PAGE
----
An American couple feels trapped and abandoned by the U.S. government as they await a possible death sentence following the death of their daughter in the oil-rich country of Qatar. Grace and Matthew Huang were accused of starving their adopted daughter Gloria to death almost two years ago. Since the tragic night of Gloria's passing, the Huangs have been jailed, separated from their other two children. Their lives are in the hands of a foreign government whose judicial process is mysterious and terrifying to them.They decided to share their story exclusively with Yahoo Global News Anchor Katie Couric.
With the death penalty on the table, Grace Huang believes the U.S. government must act before their Nov. 30 sentencing. "We want them to get us home before the 30th. On the 30th, we do not know what this court will do," she says.
The United States government has pressed Qatar to lift the travel ban the Huangs face, but the couple says that's not enough. "We need more action from the United States," says Matthew. "We want the State Department to continue to press for our release."
The Huangs moved with their children to Doha, Qatar's capital, back in 2012. Tragedy struck on the night of Jan. 15, 2013, when 8-year-old Gloria was found unresponsive on her bedroom floor. She was rushed to the nearest hospital, where after 40 minutes of CPR she was pronounced dead. Almost immediately, the Huangs say, Qatari authorities identified them as suspects. "I believe that authorities in Qatar suspected foul play because we are Asian and we adopted three children from Africa who are black," says Matthew. Within hours, authorities arrested the couple and accused them of killing their daughter in order to sell her body parts on the black market.
Like the Huangs' two sons, Gloria had been adopted as a child with special needs from Africa. The couple believes some of the medical and psychological issues Gloria displayed stemmed from experiences she had before being adopted. "A lot of her struggles were from malnourishment from when she was younger," says Matthew.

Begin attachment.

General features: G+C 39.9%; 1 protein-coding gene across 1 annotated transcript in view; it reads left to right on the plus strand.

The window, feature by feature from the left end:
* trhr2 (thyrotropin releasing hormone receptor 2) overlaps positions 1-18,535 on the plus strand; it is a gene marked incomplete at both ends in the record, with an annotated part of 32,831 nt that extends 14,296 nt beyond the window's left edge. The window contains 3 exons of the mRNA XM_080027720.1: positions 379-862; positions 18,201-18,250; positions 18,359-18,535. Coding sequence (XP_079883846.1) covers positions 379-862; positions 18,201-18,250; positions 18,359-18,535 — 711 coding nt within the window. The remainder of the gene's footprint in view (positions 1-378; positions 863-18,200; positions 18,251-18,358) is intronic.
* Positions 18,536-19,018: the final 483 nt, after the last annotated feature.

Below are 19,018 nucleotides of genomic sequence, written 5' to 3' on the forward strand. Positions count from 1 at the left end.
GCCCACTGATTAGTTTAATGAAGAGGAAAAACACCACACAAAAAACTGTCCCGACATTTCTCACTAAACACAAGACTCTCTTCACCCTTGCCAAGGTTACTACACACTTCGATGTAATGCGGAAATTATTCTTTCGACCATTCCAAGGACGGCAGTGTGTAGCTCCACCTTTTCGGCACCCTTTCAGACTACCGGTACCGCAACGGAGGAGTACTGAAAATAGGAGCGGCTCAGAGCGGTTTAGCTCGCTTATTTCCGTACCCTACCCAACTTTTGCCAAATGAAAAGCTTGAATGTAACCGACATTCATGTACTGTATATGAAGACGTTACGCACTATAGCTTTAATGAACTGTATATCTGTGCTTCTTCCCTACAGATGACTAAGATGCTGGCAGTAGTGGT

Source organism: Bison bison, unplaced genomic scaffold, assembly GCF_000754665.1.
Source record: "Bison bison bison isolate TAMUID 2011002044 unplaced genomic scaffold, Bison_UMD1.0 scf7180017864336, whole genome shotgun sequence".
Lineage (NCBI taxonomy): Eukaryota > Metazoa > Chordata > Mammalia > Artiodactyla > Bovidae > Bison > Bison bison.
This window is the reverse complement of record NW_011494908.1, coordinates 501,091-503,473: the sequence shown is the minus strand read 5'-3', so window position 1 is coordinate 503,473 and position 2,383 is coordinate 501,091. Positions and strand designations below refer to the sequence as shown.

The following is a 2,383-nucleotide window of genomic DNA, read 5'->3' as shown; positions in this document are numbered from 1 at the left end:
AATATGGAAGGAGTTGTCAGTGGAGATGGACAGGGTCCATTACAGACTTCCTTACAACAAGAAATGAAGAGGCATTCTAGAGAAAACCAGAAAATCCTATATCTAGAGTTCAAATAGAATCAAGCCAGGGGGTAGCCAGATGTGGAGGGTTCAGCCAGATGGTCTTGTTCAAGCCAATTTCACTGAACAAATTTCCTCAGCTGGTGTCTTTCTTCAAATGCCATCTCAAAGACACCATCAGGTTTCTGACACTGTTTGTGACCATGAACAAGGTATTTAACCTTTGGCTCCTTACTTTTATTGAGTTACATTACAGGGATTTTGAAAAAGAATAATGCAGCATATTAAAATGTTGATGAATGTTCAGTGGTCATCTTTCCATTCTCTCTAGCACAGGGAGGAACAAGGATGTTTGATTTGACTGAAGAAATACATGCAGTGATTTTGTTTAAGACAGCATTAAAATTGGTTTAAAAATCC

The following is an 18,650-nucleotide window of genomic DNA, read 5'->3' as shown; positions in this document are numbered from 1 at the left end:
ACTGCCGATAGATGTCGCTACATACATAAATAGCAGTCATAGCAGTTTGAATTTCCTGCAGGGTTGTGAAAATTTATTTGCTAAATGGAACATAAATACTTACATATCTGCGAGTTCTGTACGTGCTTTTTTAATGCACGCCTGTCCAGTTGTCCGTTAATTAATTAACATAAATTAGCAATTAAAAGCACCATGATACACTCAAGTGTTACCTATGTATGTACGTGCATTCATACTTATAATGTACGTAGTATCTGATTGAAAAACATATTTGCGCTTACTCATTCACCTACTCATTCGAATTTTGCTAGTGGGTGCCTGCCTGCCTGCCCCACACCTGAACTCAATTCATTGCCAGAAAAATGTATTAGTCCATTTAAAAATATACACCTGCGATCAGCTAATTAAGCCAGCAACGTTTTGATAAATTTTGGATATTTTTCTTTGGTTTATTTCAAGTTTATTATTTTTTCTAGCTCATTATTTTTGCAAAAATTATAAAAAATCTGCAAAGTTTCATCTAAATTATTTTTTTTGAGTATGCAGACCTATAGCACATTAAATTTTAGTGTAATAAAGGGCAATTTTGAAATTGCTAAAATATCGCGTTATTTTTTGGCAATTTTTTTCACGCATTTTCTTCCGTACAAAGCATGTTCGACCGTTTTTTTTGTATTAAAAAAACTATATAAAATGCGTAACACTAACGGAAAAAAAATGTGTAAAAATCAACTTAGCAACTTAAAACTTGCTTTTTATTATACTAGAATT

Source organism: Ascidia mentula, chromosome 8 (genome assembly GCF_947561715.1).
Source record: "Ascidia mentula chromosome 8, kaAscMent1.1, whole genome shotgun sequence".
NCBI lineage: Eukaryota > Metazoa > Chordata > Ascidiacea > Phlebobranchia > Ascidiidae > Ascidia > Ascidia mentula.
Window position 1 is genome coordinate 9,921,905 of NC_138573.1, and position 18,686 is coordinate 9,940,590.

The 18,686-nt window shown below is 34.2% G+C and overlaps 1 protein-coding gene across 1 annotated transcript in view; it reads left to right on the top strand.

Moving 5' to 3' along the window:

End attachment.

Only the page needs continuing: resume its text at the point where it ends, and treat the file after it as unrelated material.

This spring, the couple finally stood trial in Doha. In court, the first question prosecutors asked their first witness was about those human-trafficking accusations. "I'm outraged by the court system here," Matthew says. "We feel like there have been lies spoken to us by the Qatari government over and over. And the court process here is just not rational."
The Huangs also say the prosecution continues to rely on discredited evidence. "They botched the autopsy," says Matthew, who with his wife points to a pathology report commissioned on their behalf, which found no evidence that tissue samples had ever been collected from Gloria's body.
On March 27, a judge sentenced Grace and Matthew Huang to three years in prison. The Huangs immediately appealed, and so did the prosecution. Grace says prosecutors continue to ask for the death penalty in their case: "That's what the prosecution wants and asks for every time.”
The two rarely leave their apartment. The notoriety of their case in Qatar has made the couple uncomfortable in public. "I'm fearful. I'm fearful of this country, I'm fearful of this government," Matthew tells Couric.
Skype enables the couple to speak to their two sons, who were allowed to return to the United States, where they are now cared for by family members. But Matthew says that's not enough. Both Grace and Matthew long to be parents once again and to begin mourning the death of Gloria. "We have not been able or begun to grieve at all," says Matthew.